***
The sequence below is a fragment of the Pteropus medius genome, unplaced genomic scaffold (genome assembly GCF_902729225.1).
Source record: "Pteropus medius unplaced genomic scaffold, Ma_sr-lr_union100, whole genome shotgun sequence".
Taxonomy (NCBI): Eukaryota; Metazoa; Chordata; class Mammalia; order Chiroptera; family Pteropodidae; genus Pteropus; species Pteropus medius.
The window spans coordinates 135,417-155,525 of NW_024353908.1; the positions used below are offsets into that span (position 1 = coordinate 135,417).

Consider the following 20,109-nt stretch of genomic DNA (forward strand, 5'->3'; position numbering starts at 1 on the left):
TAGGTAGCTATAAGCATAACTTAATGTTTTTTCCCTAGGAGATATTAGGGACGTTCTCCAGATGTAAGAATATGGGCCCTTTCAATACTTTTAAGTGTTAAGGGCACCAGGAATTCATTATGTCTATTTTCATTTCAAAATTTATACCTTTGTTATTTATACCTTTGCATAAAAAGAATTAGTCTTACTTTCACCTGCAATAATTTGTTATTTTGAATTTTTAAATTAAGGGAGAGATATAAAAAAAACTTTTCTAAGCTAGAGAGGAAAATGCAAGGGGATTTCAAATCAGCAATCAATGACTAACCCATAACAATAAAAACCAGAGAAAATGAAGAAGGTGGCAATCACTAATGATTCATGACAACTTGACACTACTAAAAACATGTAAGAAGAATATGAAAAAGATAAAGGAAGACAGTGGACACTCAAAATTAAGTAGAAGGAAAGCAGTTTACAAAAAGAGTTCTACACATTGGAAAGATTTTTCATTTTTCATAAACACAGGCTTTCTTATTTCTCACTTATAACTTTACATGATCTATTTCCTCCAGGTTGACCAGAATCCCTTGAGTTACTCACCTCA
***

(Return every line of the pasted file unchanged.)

The sequence below is a fragment of the Pteropus medius genome, unplaced genomic scaffold (genome assembly GCF_902729225.1).
Source record: "Pteropus medius unplaced genomic scaffold, Ma_sr-lr_union100, whole genome shotgun sequence".
Taxonomy (NCBI): Eukaryota; Metazoa; Chordata; class Mammalia; order Chiroptera; family Pteropodidae; genus Pteropus; species Pteropus medius.
The window spans coordinates 135,417-155,525 of NW_024353908.1; the positions used below are offsets into that span (position 1 = coordinate 135,417).

Consider the following 20,109-nt stretch of genomic DNA (forward strand, 5'->3'; position numbering starts at 1 on the left):
TAGGTAGCTATAAGCATAACTTAATGTTTTTTCCCTAGGAGATATTAGGGACGTTCTCCAGATGTAAGAATATGGGCCCTTTCAATACTTTTAAGTGTTAAGGGCACCAGGAATTCATTATGTCTATTTTCATTTCAAAATTTATACCTTTGTTATTTATACCTTTGCATAAAAAGAATTAGTCTTACTTTCACCTGCAATAATTTGTTATTTTGAATTTTTAAATTAAGGGAGAGATATAAAAAAAACTTTTCTAAGCTAGAGAGGAAAATGCAAGGGGATTTCAAATCAGCAATCAATGACTAACCCATAACAATAAAAACCAGAGAAAATGAAGAAGGTGGCAATCACTAATGATTCATGACAACTTGACACTACTAAAAACATGTAAGAAGAATATGAAAAAGATAAAGGAAGACAGTGGACACTCAAAATTAAGTAGAAGGAAAGCAGTTTACAAAAAGAGTTCTACACATTGGAAAGATTTTTCATTTTTCATAAACACAGGCTTTCTTATTTCTCACTTATAACTTTACATGATCTATTTCCTCCAGGTTGACCAGAATCCCTTGAGTTACTCACCTCA